State Delegate from Dist 47A Julian Ivey is in favor of using cannabis legalization as a much needed funding source to satisfy the initiatives set by the Kirwin Commission. He thinks it is something that Maryland lawmakers should strongly consider. He recognizes that it might be an uphill battle to garner enough support for his idea. There has been strong support by Maryland lawmakers in using revenue generated from reducing the price of prescription drugs towards education. That may advance the prospect of recreational cannabis legalization.

If Maryland citizens vote to legalize adult-use cannabis, which may happen as soon as 2020, Maryland House Speaker Michael Busch and other lawmakers are ready with a plan to investigate how to implement it. Busch recognizes that legalizing recreational cannabis is going forward countrywide, whether or not individual lawmakers support it or not. Maryland lawmakers can investigate the adult-use laws in place in several other  states as a reference.

Maryland Professor Proposes Medical Cannabis Certification Program 

Shad Ewart, Chairman of the Business Management Department at Anne Arundel Community College in Arnold, Maryland proposed a 16-credit multidisciplinary program that would prepare students for entry-level careers in the cannabis industry. This all evolved from a single college course: Entrepreneurial Opportunity in Expanding Markets: Cannabis Legalization, which he started teaching in January, 2015. He had never seen students as excited and engaged about learning as he did in this course. He has about 10-12 former students working in the Maryland cannabis industry.

Ewart’s program, known as the Medical Cannabis Specialist Program, is making its way through the college’s educational planning committee. He will have the opportunity to pitch his idea and if approved, it will be presented before the entire faculty. If approved, next steps is before the Anne Arundel Community College Board of Trustees, then on to the Maryland Higher Education Commission who makes the final decision.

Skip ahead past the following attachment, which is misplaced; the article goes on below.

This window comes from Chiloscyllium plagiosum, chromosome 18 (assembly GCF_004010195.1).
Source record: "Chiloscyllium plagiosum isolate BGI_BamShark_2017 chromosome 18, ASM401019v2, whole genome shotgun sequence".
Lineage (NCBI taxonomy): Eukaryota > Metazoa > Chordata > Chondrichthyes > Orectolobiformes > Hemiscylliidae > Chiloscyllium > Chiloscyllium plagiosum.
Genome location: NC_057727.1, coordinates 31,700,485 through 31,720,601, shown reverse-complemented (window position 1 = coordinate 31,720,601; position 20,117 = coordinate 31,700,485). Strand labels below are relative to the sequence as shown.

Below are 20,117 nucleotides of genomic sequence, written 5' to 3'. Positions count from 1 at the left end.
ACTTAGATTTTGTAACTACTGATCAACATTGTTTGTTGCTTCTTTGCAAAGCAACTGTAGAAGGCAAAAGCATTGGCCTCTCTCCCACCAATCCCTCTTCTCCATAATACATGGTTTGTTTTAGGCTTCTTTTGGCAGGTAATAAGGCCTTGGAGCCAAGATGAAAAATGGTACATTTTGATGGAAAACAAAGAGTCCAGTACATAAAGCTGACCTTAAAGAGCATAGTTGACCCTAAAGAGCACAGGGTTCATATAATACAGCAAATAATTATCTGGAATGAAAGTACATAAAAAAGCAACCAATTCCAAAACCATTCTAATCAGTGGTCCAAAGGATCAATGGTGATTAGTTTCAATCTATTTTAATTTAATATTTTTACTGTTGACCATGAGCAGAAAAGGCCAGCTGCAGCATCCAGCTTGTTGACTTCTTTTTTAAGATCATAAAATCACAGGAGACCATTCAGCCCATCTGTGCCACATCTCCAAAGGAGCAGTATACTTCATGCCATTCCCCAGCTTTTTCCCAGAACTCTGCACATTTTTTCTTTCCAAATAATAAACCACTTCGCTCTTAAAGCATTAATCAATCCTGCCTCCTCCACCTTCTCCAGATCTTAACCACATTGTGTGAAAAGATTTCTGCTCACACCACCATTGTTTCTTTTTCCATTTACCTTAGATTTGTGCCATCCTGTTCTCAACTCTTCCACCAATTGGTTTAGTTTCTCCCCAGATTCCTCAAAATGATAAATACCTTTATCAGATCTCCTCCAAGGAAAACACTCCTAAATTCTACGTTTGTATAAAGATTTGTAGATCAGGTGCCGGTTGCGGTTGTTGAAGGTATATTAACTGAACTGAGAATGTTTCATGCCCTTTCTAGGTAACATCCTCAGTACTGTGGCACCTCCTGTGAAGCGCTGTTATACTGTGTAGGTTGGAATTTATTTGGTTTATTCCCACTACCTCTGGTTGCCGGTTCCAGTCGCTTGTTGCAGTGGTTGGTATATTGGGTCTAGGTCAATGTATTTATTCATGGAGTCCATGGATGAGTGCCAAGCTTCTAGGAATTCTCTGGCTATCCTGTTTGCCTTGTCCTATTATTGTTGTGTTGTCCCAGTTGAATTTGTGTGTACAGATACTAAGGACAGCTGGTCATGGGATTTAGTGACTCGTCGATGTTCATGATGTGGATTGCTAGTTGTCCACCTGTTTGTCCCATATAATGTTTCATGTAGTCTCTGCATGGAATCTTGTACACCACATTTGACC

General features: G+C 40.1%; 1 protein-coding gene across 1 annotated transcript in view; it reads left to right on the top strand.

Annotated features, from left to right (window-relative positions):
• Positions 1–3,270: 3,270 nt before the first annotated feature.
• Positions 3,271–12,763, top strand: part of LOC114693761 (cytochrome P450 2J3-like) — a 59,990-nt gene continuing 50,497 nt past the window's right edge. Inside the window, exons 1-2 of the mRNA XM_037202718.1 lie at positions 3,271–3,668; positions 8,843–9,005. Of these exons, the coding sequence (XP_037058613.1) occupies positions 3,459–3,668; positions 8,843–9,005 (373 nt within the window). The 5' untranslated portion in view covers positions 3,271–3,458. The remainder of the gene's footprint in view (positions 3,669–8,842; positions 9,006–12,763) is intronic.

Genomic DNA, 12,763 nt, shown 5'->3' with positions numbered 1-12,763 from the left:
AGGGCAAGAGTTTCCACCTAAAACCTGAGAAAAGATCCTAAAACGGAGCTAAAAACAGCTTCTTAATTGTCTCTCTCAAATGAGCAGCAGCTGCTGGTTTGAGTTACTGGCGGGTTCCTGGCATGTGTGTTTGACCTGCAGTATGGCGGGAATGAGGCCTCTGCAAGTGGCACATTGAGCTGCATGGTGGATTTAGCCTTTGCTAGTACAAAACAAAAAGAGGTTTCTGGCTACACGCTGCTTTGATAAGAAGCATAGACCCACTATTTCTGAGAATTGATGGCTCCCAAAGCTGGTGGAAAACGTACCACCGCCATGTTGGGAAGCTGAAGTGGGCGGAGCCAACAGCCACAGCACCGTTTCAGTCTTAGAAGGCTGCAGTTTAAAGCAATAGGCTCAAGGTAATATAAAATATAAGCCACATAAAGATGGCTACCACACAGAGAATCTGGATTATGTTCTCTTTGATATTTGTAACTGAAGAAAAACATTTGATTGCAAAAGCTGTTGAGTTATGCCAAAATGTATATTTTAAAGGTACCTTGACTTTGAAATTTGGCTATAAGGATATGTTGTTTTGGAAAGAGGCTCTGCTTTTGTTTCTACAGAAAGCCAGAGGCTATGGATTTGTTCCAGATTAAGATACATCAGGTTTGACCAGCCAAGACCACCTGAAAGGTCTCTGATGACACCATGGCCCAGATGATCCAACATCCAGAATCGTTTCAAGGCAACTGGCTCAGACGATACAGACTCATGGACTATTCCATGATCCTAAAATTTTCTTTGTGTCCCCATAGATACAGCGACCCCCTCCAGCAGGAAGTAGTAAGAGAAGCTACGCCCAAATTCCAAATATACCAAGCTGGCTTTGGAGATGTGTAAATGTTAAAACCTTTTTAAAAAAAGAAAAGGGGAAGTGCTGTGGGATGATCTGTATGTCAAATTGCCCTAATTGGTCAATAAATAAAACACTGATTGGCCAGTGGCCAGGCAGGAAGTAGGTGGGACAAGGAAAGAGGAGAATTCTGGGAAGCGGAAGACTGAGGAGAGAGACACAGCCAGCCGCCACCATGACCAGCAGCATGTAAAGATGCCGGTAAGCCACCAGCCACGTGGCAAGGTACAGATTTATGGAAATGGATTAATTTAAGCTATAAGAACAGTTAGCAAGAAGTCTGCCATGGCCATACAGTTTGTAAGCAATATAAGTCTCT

The program may be completed in just one semester over the course of 15 weeks. It includes the following:

  • chemistry
  • entrepreneurship and cannabis legalization
  • business
  • botany
  • psychology

Ewart anticipates his role as identifying jobs where students can start at entry-level and build a career. He intends to consult with cannabis industry experts in determining the knowledge, skills and abilities expected from an entry-level worker. Then, he matches that all to create a relevant curriculum. He anticipates that it would be available online, giving individuals all over the country access to this groundbreaking program.

Source:, Here Are The Top 10 Dispensaries in Maryland, Diana-Ashley Krach, 12/11/18, Baltimore Will Stop Prosecuting Marijuana Possession, Mosby Announces, Tim Prudente, 1/30/19, Cannabis Legislation Could Help Fund Education Needs In Maryland, Maryland Professor Aims To Roll Out Medical Marijuana Certificate Program, Mekita Rivas, 1/24/19